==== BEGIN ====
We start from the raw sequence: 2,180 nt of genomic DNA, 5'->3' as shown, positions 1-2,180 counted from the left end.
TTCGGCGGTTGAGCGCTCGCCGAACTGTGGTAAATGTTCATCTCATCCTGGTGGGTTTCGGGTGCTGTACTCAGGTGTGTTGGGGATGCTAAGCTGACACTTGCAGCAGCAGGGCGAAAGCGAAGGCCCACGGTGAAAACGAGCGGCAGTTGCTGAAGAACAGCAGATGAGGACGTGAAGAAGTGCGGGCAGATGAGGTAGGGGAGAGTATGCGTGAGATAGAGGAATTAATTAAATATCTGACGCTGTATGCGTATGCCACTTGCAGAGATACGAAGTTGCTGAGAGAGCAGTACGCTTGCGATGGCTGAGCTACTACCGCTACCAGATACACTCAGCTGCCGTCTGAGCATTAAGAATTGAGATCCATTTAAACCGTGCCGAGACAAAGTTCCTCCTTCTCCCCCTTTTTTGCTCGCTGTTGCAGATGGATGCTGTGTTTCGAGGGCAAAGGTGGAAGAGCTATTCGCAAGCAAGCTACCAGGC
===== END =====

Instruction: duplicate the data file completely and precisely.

We start from the raw sequence: 2,180 nt of genomic DNA, 5'->3' as shown, positions 1-2,180 counted from the left end.
TTCGGCGGTTGAGCGCTCGCCGAACTGTGGTAAATGTTCATCTCATCCTGGTGGGTTTCGGGTGCTGTACTCAGGTGTGTTGGGGATGCTAAGCTGACACTTGCAGCAGCAGGGCGAAAGCGAAGGCCCACGGTGAAAACGAGCGGCAGTTGCTGAAGAACAGCAGATGAGGACGTGAAGAAGTGCGGGCAGATGAGGTAGGGGAGAGTATGCGTGAGATAGAGGAATTAATTAAATATCTGACGCTGTATGCGTATGCCACTTGCAGAGATACGAAGTTGCTGAGAGAGCAGTACGCTTGCGATGGCTGAGCTACTACCGCTACCAGATACACTCAGCTGCCGTCTGAGCATTAAGAATTGAGATCCATTTAAACCGTGCCGAGACAAAGTTCCTCCTTCTCCCCCTTTTTTGCTCGCTGTTGCAGATGGATGCTGTGTTTCGAGGGCAAAGGTGGAAGAGCTATTCGCAAGCAAGCTACCAGGC